Bethlehem, 2002: A Diary by Carol Sansour

Chris Steele-Perkins, Kabul, 1994. Source: magnumphotos.com

Nadim wakes up

We play for a while

Then go downstairs to feed him

We find sido Tony already there

Anxious going around waiting for someone to prepare breakfast

Shaved, dressed, ready to go nowhere


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Tam Hussein: The Knockout Outside Time

Tam Hussein reviews All the Battles, Maan Abu Taleb’s remarkable debut in Robin Moger’s translation, published by Hoopoe Fiction earlier this year

Source: mearsonlineauctions.com

There are things All the Battles by Maan Abu Taleb is not. It is not a cliched story based on a Rocky film. It is not an Arab version of Chuck Palahniuk’s Fight Club in which the protagonist discovers fighting in order to feel “alive”.  Whilst Abu Taleb’s first novel is ostensibly about boxing, it is really a meditation on masculinity in the Arab world today.

Had All The Battles been about boxing, it would have been an implausible story. No practitioner of the sweet science, however good, can turn professional in a year; but this is what the novel’s protagonist, Said does. An advertising executive by chance, this bored individual discovers boxing at the venerable age of twenty-eight. After a few fights he packs in his job – only to be mullered by a seasoned British boxer in Dubai.

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Carol Sansour: Qadaa wa Qadar

The Palestinians today are drowned in a world of predestination. It looks and feels like the fight to defend their issues is not a choice they have made, but rather a call they have followed blindly. Those who have chosen not to follow that call as it is, or heard it differently, consciously or not, are considered out of tune (not to say labeled with the most horrid qualities).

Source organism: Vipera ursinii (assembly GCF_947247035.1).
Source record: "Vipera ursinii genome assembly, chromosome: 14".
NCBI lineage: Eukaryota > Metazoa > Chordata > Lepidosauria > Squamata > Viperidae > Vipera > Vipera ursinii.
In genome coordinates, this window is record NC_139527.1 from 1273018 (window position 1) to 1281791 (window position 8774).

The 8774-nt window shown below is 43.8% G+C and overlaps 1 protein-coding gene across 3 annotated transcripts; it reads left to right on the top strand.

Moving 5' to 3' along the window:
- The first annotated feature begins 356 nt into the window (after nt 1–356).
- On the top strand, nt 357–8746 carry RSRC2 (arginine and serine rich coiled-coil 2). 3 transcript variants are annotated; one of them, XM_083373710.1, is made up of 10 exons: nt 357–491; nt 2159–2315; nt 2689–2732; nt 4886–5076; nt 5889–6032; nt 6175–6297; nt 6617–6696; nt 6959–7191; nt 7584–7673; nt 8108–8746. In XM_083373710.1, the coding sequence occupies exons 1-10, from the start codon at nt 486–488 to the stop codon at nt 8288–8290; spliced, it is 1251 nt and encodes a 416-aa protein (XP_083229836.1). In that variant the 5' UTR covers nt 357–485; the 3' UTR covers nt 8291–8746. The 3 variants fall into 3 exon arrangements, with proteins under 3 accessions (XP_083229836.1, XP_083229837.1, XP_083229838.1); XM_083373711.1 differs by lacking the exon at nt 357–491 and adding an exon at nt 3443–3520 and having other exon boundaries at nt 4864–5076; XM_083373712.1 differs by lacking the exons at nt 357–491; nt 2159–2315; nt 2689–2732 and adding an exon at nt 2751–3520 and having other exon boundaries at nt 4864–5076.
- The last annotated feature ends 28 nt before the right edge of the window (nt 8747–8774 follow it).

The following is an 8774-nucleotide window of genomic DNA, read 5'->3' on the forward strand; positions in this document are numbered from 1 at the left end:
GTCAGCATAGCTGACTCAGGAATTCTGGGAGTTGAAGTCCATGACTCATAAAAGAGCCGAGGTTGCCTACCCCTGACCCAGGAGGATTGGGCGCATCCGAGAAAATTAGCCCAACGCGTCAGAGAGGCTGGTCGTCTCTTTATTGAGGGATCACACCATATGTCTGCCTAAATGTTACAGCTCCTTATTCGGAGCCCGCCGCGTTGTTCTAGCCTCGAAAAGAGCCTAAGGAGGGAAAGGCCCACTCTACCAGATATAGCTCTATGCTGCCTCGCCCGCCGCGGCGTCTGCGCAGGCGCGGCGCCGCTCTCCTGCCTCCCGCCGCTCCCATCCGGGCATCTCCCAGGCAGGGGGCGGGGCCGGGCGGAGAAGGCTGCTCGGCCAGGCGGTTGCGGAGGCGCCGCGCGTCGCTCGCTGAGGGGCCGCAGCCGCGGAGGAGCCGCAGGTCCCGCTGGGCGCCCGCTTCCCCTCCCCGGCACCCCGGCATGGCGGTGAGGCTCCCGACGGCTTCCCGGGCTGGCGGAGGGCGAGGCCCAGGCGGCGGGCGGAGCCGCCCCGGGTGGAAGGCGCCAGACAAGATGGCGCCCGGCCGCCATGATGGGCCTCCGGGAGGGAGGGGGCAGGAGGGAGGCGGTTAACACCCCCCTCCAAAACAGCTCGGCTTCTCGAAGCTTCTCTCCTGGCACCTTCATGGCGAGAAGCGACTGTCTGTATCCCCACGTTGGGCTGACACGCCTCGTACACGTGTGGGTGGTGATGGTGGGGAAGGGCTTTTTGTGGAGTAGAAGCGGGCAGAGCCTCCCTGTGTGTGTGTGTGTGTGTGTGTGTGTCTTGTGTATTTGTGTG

There is no doubt that Palestinians have the absolute right to fight for their dignity and freedom (what is the meaning of life without dignity and freedom?) But to take to the streets without a real awareness of your purpose or a clear strategy of what it would take to achieve it is suicide.

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Carol Sansour: In the Time of the Apricots (The Complete Text)

Greek Orthodox service in the Church of the Nativity in Bethlehem

Christopher Anderson, Greek Orthodox service in the Church of the Nativity in Bethlehem, 2007.

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Way in

Traffic lights

Posters

Separation wall

Jacir Palace

Amal Butchery

Azza Camp

Bread

United Nations Relief and Works Agency rubbish

New street

Building stones

Pebbles Sand Bulldozer

Graffiti

Cars cars cars

Restaurants restaurants restaurants

Monastery monks

Nativity guards

Tourist police

Violence

Security

Presidential palace

Bank

Sun

Lemon

Home

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Seth Messinger: Laâbi, Maghreb, Anfas

Olivia C. Harrison and Teresa Villa-Ignacio’s Souffles-Anfas: A Critical Anthology from the Moroccan Journal of Culture and Politics, published by Stanford University Press this year, is a new way into the Middle East and North Africa

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Source: diptykblog.com

There would be little point in writing a conventional review of Souffles-Anfas. A collection such as this is about far more than the curatorial choices made by the editors, and should be celebrated simply for existing at all. To that end praise and congratulations should flow to the editors and to Stanford University Press for backing the publication. There can be no more apt reason for university presses to exist than to publish manifestoes and articles from a quintessential little magazine that endured less than seven years before being suppressed and shut down by an increasingly intolerant Moroccan government. On the other hand one of the journal editors recounts that the need to write so afflicted a contributor that he submitted a short story to an automobile club magazine simply to have an audience. Any collection of writings about the Middle East and North Africa that includes such a story demands an even larger, international audience.

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